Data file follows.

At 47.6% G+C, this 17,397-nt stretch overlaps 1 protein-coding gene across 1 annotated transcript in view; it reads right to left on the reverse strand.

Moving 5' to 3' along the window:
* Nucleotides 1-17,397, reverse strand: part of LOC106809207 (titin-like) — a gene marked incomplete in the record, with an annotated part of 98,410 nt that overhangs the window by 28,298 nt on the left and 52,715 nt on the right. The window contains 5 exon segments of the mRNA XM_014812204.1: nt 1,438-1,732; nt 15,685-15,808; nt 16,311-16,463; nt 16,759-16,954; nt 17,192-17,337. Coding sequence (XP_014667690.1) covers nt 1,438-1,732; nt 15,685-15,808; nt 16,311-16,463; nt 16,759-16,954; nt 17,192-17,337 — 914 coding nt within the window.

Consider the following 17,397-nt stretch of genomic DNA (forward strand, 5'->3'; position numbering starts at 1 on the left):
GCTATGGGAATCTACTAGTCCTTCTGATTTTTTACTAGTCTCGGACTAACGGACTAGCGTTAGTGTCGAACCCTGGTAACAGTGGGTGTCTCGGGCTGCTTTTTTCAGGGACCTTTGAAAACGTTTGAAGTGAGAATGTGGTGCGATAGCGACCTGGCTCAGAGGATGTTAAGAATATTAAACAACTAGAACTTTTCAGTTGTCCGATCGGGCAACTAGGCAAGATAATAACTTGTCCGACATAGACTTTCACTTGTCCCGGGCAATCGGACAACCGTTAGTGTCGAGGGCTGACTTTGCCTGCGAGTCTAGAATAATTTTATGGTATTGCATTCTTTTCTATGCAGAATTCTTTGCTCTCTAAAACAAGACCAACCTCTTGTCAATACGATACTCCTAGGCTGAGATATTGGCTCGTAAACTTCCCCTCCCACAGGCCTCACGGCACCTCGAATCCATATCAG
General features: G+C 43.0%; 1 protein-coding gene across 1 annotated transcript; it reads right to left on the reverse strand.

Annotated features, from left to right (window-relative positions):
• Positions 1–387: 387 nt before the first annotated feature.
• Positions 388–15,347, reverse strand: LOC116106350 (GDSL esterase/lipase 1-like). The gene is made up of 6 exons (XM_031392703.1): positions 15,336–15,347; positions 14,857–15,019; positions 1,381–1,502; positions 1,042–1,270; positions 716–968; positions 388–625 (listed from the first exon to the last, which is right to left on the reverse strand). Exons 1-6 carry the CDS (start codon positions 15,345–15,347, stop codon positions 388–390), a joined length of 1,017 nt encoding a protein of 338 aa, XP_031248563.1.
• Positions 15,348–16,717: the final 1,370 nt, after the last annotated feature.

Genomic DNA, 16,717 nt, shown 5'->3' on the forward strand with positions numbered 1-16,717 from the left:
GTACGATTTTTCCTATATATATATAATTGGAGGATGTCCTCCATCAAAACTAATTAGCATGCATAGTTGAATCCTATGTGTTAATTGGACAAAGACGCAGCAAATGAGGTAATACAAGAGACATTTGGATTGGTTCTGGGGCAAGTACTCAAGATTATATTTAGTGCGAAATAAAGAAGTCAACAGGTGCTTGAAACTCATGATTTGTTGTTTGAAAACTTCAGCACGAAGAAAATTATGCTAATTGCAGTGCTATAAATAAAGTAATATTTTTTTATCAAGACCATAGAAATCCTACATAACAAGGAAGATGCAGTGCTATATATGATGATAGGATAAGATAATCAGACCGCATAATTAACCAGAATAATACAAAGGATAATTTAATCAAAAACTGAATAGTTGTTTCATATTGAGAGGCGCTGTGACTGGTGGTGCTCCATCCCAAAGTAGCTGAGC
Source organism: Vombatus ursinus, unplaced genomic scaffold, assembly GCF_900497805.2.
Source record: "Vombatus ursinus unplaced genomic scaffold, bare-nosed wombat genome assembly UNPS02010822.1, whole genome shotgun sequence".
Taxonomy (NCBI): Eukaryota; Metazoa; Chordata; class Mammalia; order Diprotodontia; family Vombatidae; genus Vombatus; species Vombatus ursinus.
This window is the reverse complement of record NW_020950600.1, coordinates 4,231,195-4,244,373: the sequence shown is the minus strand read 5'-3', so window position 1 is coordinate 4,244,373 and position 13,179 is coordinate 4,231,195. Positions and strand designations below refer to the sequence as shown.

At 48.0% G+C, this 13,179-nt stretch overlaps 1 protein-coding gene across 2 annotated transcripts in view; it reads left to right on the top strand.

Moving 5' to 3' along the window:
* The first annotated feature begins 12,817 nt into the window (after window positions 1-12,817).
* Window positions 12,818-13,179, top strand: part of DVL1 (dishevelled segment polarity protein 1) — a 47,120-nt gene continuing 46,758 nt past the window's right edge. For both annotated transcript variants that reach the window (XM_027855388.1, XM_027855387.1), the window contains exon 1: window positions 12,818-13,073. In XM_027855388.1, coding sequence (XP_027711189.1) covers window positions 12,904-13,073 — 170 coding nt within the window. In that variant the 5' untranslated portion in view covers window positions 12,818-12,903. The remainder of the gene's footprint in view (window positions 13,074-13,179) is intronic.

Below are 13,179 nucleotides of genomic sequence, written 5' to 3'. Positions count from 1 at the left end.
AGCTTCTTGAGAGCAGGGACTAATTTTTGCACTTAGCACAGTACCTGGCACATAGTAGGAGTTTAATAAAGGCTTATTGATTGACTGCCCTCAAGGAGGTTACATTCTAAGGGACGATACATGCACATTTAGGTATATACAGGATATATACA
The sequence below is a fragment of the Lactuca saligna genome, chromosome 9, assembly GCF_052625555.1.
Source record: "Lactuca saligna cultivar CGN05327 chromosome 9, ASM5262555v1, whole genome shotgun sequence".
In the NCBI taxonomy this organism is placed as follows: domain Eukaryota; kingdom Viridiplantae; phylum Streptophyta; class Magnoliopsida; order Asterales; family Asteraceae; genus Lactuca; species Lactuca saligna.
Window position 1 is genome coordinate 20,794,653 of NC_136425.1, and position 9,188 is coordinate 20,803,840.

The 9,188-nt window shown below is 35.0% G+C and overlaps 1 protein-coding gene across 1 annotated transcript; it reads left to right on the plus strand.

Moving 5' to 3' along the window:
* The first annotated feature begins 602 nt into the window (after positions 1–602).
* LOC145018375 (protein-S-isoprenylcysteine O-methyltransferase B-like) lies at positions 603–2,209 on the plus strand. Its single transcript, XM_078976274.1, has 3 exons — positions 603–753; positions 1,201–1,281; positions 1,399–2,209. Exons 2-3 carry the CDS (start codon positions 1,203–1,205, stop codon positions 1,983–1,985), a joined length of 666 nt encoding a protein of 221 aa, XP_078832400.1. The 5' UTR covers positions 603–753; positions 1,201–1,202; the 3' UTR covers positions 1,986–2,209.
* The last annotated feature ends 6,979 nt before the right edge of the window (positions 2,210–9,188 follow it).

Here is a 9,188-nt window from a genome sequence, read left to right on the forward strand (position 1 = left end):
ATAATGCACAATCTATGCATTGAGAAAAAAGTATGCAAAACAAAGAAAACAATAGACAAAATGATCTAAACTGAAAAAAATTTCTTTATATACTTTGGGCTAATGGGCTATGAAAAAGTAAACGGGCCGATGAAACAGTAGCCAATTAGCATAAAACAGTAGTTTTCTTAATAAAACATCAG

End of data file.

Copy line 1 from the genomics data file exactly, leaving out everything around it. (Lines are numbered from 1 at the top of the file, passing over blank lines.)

At 47.6% G+C, this 17,397-nt stretch overlaps 1 protein-coding gene across 1 annotated transcript in view; it reads right to left on the reverse strand.